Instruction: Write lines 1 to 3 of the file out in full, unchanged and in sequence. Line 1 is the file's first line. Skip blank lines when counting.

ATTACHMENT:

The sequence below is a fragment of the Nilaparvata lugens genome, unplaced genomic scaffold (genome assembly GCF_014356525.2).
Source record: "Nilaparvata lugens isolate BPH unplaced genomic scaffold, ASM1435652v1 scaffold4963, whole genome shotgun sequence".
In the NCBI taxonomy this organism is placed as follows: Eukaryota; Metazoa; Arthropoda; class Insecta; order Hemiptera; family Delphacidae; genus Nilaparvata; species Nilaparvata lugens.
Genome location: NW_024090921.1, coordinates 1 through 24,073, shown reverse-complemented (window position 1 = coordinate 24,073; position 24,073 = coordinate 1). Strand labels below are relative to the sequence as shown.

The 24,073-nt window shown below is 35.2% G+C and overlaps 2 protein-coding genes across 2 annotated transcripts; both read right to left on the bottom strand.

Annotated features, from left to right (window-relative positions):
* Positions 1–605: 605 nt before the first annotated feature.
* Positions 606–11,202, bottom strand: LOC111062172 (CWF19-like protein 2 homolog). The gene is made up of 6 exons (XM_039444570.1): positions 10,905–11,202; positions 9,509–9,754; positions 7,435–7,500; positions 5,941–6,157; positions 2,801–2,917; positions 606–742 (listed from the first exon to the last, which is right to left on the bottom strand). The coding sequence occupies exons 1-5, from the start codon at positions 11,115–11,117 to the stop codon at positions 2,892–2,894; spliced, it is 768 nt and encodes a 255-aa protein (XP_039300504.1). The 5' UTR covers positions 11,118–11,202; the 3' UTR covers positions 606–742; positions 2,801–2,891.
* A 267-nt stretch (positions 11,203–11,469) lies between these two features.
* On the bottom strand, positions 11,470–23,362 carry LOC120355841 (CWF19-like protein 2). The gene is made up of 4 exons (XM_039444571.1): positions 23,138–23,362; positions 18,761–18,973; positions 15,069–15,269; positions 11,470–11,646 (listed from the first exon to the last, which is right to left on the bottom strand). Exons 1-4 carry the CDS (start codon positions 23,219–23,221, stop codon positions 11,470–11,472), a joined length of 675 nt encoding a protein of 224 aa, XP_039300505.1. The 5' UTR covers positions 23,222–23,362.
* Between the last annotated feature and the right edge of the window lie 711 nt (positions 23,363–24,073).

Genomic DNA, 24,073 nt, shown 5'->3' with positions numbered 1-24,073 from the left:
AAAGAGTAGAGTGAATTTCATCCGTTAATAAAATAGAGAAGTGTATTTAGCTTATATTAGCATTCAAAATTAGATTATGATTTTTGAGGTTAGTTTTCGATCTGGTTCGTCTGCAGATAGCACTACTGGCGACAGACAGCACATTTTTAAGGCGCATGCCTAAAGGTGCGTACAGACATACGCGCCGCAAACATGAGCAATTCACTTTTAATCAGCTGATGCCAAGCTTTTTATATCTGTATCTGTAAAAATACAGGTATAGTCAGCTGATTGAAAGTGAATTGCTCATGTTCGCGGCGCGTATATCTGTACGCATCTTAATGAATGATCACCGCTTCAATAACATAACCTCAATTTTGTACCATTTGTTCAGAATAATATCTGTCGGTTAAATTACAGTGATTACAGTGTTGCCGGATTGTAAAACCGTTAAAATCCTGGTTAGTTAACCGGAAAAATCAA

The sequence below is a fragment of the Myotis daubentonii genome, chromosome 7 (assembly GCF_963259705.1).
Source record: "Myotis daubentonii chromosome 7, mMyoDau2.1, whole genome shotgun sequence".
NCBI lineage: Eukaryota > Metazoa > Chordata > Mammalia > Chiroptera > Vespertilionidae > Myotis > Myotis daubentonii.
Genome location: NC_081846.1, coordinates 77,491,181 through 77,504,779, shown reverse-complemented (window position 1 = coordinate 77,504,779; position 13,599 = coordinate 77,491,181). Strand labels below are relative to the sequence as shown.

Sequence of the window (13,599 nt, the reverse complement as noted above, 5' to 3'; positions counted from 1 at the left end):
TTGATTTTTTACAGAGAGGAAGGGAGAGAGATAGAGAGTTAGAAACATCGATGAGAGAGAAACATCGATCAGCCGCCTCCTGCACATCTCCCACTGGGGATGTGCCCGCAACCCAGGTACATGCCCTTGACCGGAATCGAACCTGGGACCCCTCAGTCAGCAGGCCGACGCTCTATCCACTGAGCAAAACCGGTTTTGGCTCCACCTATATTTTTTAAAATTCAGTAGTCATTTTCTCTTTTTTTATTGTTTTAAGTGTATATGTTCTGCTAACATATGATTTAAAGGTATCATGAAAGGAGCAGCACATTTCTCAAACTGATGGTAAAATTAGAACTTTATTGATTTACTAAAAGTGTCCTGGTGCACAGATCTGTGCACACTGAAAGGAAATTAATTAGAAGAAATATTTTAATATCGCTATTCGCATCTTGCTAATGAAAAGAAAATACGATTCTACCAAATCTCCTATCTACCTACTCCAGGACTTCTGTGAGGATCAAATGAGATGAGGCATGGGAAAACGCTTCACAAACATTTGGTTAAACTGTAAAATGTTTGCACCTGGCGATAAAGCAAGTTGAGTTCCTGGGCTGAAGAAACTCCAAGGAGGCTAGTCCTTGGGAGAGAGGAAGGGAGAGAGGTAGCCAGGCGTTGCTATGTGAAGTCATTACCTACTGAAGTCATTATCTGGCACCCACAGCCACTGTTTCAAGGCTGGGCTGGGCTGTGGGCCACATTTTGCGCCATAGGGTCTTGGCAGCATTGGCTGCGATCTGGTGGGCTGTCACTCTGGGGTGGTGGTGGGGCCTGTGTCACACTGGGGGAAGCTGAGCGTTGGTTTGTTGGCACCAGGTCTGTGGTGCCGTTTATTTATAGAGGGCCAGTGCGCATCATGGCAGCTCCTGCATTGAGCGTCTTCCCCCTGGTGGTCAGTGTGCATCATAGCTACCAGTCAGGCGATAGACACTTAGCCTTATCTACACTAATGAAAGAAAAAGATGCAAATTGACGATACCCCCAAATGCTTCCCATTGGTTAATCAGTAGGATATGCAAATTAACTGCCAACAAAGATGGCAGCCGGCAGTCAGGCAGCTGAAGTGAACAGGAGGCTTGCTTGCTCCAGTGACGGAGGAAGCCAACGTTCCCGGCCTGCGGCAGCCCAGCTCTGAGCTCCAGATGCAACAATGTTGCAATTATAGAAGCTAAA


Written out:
The sequence below is a fragment of the Nilaparvata lugens genome, unplaced genomic scaffold (genome assembly GCF_014356525.2).
Source record: "Nilaparvata lugens isolate BPH unplaced genomic scaffold, ASM1435652v1 scaffold4963, whole genome shotgun sequence".
In the NCBI taxonomy this organism is placed as follows: Eukaryota; Metazoa; Arthropoda; class Insecta; order Hemiptera; family Delphacidae; genus Nilaparvata; species Nilaparvata lugens.